Friday, July 31, 2015

Halfway Between Europe and Emily (or, “On Turning 30”)

When I was in my teens and early 20's, I would often say that “I knew for sure” that I wasn't going to die until I was at least 30. Somehow I just knew, I would say.

As of about five hours ago, it turns out that I was right.

I've done plenty of reckless things; this “for sure” was always my justification. Of course, now that I've actually reached 30, I see how silly the whole thing was. Surviving isn't always easy. It isn't always optional. Some people make it to 30. Many people don't.

I'm one of the lucky ones.

There was a day in my early 20's when I was having what felt like the worst day of my life. Everything was going wrong. It felt like a few of my closest friends were all betraying me simultaneously. I was being accused of a few things that were hurtful and untrue (nothing illegal or anything like that; just a few curious things that were enough to make me feel victimized and down on myself).

I was going to CNM at the time, and, that particular day, I had some business to take care of at their main campus. Some of those aforementioned things kept unraveling for me throughout the day until, at last, when it was time for me to leave the campus, I honestly hoped that I wouldn't survive the 30-minute car ride home.
I wasn't going to do anything dangerous myself—fundamentally, I've never considered suicide to be a viable “option”—but I remember very distinctly just hoping some other driver on the road would happen to be not paying enough attention, or driving selfishly, or just plain stupidly.
That drive home, of course, went by without incident. And, perhaps it's needless to say now, I'm happy that it did.
This day was about a month or two after my trip to Europe. You'd think that someone who just got back from—what should have been, but wasn't really—my “dream trip” wouldn't have had so much to complain about or be upset about. I went halfway around the world. What was there to be so unhappy about?
But, of course, that's not how life works, it's not how hurt works, and it's not how our hearts work.
Part of me wants to look back to that day now and think the whole thing was just plain silly. So what if some of my friends were being ridiculous? So what if people were being hurtful or selfish or un-understanding? It's how people are; this shouldn't be a surprise, and it shouldn't hurt us more than we can allow it.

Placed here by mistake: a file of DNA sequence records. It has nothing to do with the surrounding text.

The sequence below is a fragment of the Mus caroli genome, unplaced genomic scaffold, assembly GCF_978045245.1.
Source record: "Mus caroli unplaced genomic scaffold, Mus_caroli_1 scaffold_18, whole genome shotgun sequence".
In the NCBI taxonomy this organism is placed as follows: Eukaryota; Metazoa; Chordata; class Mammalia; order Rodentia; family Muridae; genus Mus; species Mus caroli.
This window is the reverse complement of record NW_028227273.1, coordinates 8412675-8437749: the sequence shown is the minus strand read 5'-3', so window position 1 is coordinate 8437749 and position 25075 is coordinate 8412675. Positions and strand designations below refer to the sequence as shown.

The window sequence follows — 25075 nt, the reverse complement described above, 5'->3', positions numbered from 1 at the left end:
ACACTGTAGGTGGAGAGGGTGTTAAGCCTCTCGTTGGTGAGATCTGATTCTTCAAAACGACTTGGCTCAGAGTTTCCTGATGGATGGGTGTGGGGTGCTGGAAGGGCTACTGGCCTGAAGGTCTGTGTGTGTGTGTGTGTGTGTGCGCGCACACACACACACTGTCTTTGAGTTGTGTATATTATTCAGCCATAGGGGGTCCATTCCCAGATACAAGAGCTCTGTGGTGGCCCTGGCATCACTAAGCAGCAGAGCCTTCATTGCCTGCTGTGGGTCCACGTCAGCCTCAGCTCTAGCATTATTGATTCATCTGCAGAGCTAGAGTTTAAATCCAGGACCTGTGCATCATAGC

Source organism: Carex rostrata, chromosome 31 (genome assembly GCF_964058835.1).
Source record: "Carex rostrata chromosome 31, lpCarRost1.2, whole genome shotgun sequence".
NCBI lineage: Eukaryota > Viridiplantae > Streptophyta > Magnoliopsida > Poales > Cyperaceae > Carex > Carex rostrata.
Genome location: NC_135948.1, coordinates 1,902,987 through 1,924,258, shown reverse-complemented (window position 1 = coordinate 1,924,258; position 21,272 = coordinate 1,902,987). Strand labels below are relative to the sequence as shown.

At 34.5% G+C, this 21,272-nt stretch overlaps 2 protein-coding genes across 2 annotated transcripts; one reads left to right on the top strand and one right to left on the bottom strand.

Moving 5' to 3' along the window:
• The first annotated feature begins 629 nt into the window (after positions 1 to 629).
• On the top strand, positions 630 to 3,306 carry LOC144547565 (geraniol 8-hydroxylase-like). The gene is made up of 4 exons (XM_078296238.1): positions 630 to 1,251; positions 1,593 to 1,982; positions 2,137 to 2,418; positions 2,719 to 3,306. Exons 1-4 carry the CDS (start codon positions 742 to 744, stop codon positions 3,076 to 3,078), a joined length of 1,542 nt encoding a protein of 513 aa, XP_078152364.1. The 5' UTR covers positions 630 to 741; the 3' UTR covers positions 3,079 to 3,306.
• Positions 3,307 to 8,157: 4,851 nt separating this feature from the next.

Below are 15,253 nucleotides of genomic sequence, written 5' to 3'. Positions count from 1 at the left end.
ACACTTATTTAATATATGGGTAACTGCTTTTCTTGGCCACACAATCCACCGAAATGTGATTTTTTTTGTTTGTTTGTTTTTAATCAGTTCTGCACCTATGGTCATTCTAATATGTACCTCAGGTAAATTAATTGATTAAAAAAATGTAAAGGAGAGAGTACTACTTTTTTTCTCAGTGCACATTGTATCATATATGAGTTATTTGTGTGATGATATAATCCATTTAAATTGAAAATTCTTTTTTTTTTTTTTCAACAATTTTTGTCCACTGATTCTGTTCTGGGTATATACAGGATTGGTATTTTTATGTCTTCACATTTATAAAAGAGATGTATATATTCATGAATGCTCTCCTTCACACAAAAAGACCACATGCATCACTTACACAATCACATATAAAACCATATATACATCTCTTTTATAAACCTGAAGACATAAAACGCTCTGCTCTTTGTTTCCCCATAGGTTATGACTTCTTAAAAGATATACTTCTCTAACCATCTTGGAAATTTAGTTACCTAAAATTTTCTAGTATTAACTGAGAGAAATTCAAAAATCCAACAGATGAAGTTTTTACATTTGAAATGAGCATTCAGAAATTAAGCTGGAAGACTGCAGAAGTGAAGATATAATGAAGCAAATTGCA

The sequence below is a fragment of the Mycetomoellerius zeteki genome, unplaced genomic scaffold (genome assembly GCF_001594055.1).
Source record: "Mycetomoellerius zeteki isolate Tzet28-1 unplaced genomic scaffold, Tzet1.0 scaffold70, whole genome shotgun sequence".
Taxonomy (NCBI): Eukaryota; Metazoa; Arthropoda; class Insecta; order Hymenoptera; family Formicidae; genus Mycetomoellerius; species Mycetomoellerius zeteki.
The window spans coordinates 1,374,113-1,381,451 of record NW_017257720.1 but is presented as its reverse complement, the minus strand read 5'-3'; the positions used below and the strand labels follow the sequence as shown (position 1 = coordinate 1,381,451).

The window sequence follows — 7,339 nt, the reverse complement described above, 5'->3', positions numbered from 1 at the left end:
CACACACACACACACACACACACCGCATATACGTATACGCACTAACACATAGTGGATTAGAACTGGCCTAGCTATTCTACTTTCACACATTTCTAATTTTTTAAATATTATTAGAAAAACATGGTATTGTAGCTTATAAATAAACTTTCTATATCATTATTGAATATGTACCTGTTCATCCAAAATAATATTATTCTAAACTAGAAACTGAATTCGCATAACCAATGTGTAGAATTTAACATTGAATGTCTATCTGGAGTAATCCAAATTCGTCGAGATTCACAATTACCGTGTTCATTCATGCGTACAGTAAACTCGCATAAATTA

We're so critical of our own pasts, though. It's easy to look back and think of how wrong or dumb we were at various moments or times in our lives. And sure, of course we do some wrong and some dumb things. But, when we judge our pasts like this, we belittle ourselves. We act like we should have known better, when the reality is that, at the time, we were trying to do the best we could with the pieces we had. We act ashamed of those moments, even though the fact is that they were all part of the grand narrative that brought us to where we are today.
We do not live in a vacuum. There is very little way to know how things will all turn out. We have to live momentarily, and I think it's unfair of us to look back on ourselves as if we knew then what we know now.
Who's to say on July 31, 2025, I won't be looking back on this moment, this time of my life—maybe even this very blog—and thinking how silly I was being today?
So please, let us not be so critical of our pasts. And let us not be so critical of people younger than us who are “just being silly” or who “just don't get it yet.” They have their own pieces they're sorting out, their own narratives that they're working through, and we have ours. “Let no one despise your youth,” and all that.
I said that this terrible, no good, very bad day I was describing was about a month or two after my trip to Europe.
It was also about a month or two before I met Emily.
It turns out that beauty is where you make it; it's not only in any other corner of the world besides the one you're in. And it turns out that life is always more worthwhile than our heart lets us believe sometimes.
When I was in my teens and early 20's, I would often say that “I knew for sure” that I wasn't going to die until I was at least 30. Somehow I just knew, I would say.
I was right, but this is coincidence.
I'm one of the lucky ones.
And you—whoever you are who has stumbled into this longer-than-I-intended-blog-post—please do everything you can to be one of the lucky ones, too.
It's worth it.

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